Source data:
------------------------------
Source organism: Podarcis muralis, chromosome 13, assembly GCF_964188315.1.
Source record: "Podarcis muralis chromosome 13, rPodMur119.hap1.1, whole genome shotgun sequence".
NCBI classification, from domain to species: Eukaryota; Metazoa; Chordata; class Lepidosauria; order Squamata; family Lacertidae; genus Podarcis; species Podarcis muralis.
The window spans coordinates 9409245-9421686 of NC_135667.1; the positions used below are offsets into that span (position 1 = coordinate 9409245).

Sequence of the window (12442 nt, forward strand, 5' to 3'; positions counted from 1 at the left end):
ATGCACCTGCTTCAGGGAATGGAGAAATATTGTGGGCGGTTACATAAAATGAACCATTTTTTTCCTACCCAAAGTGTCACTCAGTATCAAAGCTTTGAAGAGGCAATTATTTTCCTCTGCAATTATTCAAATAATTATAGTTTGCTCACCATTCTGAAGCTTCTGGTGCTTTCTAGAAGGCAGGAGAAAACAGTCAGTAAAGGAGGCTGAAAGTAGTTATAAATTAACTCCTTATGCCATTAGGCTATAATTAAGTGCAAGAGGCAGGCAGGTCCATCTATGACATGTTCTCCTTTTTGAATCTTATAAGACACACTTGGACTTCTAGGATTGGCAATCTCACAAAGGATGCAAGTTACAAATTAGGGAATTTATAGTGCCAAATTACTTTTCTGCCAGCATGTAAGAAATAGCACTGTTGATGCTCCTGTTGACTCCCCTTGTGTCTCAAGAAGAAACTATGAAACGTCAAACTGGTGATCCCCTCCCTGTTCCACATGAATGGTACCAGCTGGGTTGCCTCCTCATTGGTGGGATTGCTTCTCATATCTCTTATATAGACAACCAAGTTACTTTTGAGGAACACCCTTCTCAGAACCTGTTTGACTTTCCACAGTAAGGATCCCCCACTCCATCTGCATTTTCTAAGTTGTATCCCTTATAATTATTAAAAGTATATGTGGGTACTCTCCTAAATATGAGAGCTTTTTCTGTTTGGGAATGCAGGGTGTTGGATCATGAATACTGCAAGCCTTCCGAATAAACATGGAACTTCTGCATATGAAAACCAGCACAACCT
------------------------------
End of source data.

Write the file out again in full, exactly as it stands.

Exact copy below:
Source organism: Podarcis muralis, chromosome 13, assembly GCF_964188315.1.
Source record: "Podarcis muralis chromosome 13, rPodMur119.hap1.1, whole genome shotgun sequence".
NCBI classification, from domain to species: Eukaryota; Metazoa; Chordata; class Lepidosauria; order Squamata; family Lacertidae; genus Podarcis; species Podarcis muralis.
The window spans coordinates 9409245-9421686 of NC_135667.1; the positions used below are offsets into that span (position 1 = coordinate 9409245).

Sequence of the window (12442 nt, forward strand, 5' to 3'; positions counted from 1 at the left end):
ATGCACCTGCTTCAGGGAATGGAGAAATATTGTGGGCGGTTACATAAAATGAACCATTTTTTTCCTACCCAAAGTGTCACTCAGTATCAAAGCTTTGAAGAGGCAATTATTTTCCTCTGCAATTATTCAAATAATTATAGTTTGCTCACCATTCTGAAGCTTCTGGTGCTTTCTAGAAGGCAGGAGAAAACAGTCAGTAAAGGAGGCTGAAAGTAGTTATAAATTAACTCCTTATGCCATTAGGCTATAATTAAGTGCAAGAGGCAGGCAGGTCCATCTATGACATGTTCTCCTTTTTGAATCTTATAAGACACACTTGGACTTCTAGGATTGGCAATCTCACAAAGGATGCAAGTTACAAATTAGGGAATTTATAGTGCCAAATTACTTTTCTGCCAGCATGTAAGAAATAGCACTGTTGATGCTCCTGTTGACTCCCCTTGTGTCTCAAGAAGAAACTATGAAACGTCAAACTGGTGATCCCCTCCCTGTTCCACATGAATGGTACCAGCTGGGTTGCCTCCTCATTGGTGGGATTGCTTCTCATATCTCTTATATAGACAACCAAGTTACTTTTGAGGAACACCCTTCTCAGAACCTGTTTGACTTTCCACAGTAAGGATCCCCCACTCCATCTGCATTTTCTAAGTTGTATCCCTTATAATTATTAAAAGTATATGTGGGTACTCTCCTAAATATGAGAGCTTTTTCTGTTTGGGAATGCAGGGTGTTGGATCATGAATACTGCAAGCCTTCCGAATAAACATGGAACTTCTGCATATGAAAACCAGCACAACCT